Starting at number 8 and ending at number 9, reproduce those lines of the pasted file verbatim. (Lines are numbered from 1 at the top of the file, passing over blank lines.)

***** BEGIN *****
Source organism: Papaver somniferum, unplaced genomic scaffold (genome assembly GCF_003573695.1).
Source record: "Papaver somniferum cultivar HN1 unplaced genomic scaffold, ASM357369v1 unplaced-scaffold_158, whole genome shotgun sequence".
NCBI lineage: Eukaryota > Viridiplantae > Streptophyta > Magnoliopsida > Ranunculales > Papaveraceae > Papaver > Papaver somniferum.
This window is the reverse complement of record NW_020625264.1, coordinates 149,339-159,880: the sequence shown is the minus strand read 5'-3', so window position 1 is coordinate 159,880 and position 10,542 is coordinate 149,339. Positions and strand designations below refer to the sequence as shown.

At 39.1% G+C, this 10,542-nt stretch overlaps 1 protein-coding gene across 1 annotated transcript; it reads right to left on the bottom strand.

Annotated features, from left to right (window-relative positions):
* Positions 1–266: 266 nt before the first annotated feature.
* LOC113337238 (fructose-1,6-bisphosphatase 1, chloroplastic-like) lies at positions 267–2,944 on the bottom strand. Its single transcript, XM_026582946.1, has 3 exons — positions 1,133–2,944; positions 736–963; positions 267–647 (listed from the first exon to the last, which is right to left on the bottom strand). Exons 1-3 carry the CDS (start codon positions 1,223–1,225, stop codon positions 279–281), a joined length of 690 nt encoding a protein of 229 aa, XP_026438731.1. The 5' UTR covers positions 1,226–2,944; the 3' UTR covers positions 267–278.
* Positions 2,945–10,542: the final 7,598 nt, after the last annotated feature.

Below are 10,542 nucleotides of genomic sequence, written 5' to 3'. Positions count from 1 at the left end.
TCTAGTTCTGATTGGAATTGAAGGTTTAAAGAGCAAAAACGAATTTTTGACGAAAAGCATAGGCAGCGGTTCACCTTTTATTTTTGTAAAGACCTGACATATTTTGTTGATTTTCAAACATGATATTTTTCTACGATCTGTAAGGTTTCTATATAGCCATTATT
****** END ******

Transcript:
* LOC113337238 (fructose-1,6-bisphosphatase 1, chloroplastic-like) lies at positions 267–2,944 on the bottom strand. Its single transcript, XM_026582946.1, has 3 exons — positions 1,133–2,944; positions 736–963; positions 267–647 (listed from the first exon to the last, which is right to left on the bottom strand). Exons 1-3 carry the CDS (start codon positions 1,223–1,225, stop codon positions 279–281), a joined length of 690 nt encoding a protein of 229 aa, XP_026438731.1. The 5' UTR covers positions 1,226–2,944; the 3' UTR covers positions 267–278.
* Positions 2,945–10,542: the final 7,598 nt, after the last annotated feature.